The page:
On the other hand, the other staggering lineup has struggled immensely. The lineup of Jones-Bane-Konchar-Clarke-Jackson is getting outscored by 23.8 points points per 100 possessions in 169 total possessions. They struggle defensively, as the 3 perimeter players aren’t great individual defenders, and leave the big men with too much to cover for on that side of the ball. In addition, they also don’t generate much halfcourt offense.

NBA: Memphis Grizzlies at New Orleans Pelicans Stephen Lew-USA TODAY Sports

Getting Dillon Brooks back in this regard would benefit these lineups, as he would thrive in a high-usage situation like this one. He would also give the Grizzlies 3 strong defenders in the frontcourt. He’d also be a strong source of half-court offense, as he’s developed a methodical game when getting to the mid-range downhill. The returns on that are promising, as the quartet of Brooks, Jones, Jackson and Clarke have outscored opponents by 25.3 points per 100 possessions in 99 total possessions. So fill in the other wing spot with 1 of Melton, Williams, or Bane, and it should be good.

This connectivity also benefits them in clutch-time situations. Tyus Jones can come in to give the Grizzlies an extra ball-handler to put Morant in scoring situations. If they need to switch and create havoc defensively, De’Anthony Melton, Brandon Clarke, or Kyle Anderson can step up. It all depends on who’s rolling in the game, as any of these players off the bench have connectivity elements to their games to complement Morant, Bane, and Jackson — doing the little things to ensure wins in clutch spots.

This bench production and connectivity will also be important for the playoffs. You won’t see all-bench units in the postseason. If you do, something has gone terribly wrong. Having a group of players like these that excel in multiple areas — value beyond scoring — helps them build steady lineups, while starters are shuffled through rest areas.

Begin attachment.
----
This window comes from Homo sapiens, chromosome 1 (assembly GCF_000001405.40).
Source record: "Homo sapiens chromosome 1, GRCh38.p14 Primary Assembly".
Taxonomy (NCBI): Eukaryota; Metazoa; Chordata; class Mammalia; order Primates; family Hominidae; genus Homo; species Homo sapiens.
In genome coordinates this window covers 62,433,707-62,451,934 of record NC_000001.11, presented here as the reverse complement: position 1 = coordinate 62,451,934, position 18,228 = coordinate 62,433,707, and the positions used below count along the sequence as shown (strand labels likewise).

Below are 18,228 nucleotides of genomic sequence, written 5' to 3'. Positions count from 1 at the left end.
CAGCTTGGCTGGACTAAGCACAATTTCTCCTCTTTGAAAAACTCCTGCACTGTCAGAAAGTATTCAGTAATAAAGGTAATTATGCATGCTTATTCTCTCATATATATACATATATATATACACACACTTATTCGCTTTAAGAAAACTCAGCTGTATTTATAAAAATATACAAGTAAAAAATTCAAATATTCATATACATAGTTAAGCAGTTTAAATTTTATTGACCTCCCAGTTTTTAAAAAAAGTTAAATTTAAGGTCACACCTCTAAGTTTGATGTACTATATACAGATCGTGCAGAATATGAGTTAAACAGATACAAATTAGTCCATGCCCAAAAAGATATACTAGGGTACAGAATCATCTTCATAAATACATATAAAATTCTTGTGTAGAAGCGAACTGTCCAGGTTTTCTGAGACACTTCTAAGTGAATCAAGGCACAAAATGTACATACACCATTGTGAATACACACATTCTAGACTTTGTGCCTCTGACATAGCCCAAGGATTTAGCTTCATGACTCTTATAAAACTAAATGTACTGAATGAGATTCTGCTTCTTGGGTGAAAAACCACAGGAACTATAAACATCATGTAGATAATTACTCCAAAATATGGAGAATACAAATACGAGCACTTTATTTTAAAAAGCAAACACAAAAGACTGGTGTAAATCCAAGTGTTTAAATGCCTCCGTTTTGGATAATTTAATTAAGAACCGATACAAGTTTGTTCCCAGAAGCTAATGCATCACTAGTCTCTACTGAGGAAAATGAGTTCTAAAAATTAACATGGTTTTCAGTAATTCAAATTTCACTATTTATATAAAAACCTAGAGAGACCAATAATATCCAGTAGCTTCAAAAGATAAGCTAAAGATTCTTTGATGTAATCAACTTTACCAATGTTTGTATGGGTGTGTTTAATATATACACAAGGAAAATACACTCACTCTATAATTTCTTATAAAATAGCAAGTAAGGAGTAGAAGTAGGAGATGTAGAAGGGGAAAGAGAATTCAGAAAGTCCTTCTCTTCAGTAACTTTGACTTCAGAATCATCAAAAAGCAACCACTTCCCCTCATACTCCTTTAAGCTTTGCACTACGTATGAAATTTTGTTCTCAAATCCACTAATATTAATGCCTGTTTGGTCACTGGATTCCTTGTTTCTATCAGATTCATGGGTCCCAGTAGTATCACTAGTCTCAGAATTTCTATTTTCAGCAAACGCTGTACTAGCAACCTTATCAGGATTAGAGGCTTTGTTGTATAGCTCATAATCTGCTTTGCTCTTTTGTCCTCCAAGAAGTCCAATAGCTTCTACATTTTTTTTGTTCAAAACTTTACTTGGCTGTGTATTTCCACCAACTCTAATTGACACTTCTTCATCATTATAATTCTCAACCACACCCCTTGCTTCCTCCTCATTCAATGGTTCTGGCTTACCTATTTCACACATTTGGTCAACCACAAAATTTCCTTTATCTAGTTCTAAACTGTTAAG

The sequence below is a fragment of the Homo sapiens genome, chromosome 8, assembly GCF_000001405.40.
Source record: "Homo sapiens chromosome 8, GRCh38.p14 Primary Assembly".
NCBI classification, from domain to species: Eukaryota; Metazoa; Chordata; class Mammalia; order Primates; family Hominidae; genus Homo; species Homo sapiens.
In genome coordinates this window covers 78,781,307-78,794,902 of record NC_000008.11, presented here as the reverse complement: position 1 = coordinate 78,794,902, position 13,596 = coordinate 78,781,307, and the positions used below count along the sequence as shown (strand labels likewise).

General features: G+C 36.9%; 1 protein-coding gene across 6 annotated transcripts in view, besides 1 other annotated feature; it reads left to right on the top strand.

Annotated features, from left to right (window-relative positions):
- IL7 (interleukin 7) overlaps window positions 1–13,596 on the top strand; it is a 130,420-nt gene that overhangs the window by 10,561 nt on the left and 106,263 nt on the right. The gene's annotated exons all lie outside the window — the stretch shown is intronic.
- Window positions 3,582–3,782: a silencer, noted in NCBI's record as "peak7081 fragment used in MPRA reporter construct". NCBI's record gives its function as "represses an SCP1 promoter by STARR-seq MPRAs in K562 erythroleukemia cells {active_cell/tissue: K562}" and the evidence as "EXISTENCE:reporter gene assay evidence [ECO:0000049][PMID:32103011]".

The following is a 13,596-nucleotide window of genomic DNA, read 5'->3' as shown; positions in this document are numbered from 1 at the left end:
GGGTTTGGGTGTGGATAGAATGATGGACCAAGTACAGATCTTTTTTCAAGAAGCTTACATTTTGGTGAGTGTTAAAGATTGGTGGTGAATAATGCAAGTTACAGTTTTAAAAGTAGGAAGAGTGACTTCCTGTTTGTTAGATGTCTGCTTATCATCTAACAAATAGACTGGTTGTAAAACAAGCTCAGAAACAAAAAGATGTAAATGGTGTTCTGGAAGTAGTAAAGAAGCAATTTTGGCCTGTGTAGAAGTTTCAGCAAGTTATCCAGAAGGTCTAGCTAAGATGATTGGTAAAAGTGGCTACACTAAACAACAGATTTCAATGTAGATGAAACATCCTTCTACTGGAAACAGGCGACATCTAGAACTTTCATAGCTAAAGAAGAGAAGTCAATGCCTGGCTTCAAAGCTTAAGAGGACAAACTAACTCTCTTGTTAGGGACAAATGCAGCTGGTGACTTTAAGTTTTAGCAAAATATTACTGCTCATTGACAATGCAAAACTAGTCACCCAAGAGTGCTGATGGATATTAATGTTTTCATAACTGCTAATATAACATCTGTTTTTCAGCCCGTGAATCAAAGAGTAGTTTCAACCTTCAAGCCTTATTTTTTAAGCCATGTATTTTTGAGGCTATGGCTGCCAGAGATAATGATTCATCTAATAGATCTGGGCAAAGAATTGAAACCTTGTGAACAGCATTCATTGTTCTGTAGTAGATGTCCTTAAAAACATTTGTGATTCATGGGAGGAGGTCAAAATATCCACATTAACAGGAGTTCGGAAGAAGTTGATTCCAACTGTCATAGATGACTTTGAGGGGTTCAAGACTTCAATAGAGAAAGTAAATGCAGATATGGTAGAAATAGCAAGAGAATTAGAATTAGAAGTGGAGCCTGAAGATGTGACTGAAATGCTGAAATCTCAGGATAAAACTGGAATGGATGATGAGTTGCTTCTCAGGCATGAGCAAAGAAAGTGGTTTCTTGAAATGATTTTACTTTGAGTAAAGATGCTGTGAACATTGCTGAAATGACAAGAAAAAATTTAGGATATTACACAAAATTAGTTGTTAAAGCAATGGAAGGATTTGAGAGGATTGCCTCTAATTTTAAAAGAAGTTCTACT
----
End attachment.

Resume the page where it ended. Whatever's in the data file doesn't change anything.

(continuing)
Chicago Bulls v Memphis Grizzlies Photo by Justin Ford/Getty Images

With saying all this, it’s not that they can’t score either. They’re top-10 in bench points per game, pretty impressive for a unit that lacks a legit traditional go-to scorer. However, they make up for that, because they have a lot of play finishers. They get out in transition and find leaks in the defense to generate scoring opportunities inside the paint or beyond the arc. We’ve seen any of these players step up and provide big-time scoring production off the bench, which is huge given the value they add beyond the scoring column.

And another “with saying all this,” they’ve had the “next man up” approach carry over with guys like Xavier Tillman, Killian Tillie, Santi Aldama, and Jarrett Culver step in these similar manners as well. It’s a strong testament to the coaching staff’s level of preparation, and to the front office for their talent identification.

Not everyone can score. Players across the board have to play different roles to ensure team success, and this Memphis Grizzlies team is a good embodiment of that principle. As the team ramps up for the postseason, it’s going to be important for them to continue this level of production. Their connective, complementary skillsets are going to be vital for playoff rotation configuration and execution down this stretch.